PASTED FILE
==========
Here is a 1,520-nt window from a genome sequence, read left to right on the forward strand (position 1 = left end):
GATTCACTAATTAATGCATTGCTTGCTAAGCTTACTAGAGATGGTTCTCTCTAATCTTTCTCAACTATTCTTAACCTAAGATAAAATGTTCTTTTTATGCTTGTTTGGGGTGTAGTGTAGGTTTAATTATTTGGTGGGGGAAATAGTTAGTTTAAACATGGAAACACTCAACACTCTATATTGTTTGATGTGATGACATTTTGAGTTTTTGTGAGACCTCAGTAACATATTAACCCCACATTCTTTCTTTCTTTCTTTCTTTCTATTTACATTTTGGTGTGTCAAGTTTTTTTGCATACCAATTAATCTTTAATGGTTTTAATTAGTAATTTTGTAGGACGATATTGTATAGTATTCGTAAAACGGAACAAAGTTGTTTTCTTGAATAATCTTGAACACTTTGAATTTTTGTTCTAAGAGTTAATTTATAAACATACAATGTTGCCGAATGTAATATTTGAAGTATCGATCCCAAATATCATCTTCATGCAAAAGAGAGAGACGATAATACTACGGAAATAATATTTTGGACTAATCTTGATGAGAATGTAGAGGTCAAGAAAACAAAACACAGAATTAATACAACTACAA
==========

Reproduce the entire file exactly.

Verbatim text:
Here is a 1,520-nt window from a genome sequence, read left to right on the forward strand (position 1 = left end):
GATTCACTAATTAATGCATTGCTTGCTAAGCTTACTAGAGATGGTTCTCTCTAATCTTTCTCAACTATTCTTAACCTAAGATAAAATGTTCTTTTTATGCTTGTTTGGGGTGTAGTGTAGGTTTAATTATTTGGTGGGGGAAATAGTTAGTTTAAACATGGAAACACTCAACACTCTATATTGTTTGATGTGATGACATTTTGAGTTTTTGTGAGACCTCAGTAACATATTAACCCCACATTCTTTCTTTCTTTCTTTCTTTCTATTTACATTTTGGTGTGTCAAGTTTTTTTGCATACCAATTAATCTTTAATGGTTTTAATTAGTAATTTTGTAGGACGATATTGTATAGTATTCGTAAAACGGAACAAAGTTGTTTTCTTGAATAATCTTGAACACTTTGAATTTTTGTTCTAAGAGTTAATTTATAAACATACAATGTTGCCGAATGTAATATTTGAAGTATCGATCCCAAATATCATCTTCATGCAAAAGAGAGAGACGATAATACTACGGAAATAATATTTTGGACTAATCTTGATGAGAATGTAGAGGTCAAGAAAACAAAACACAGAATTAATACAACTACAA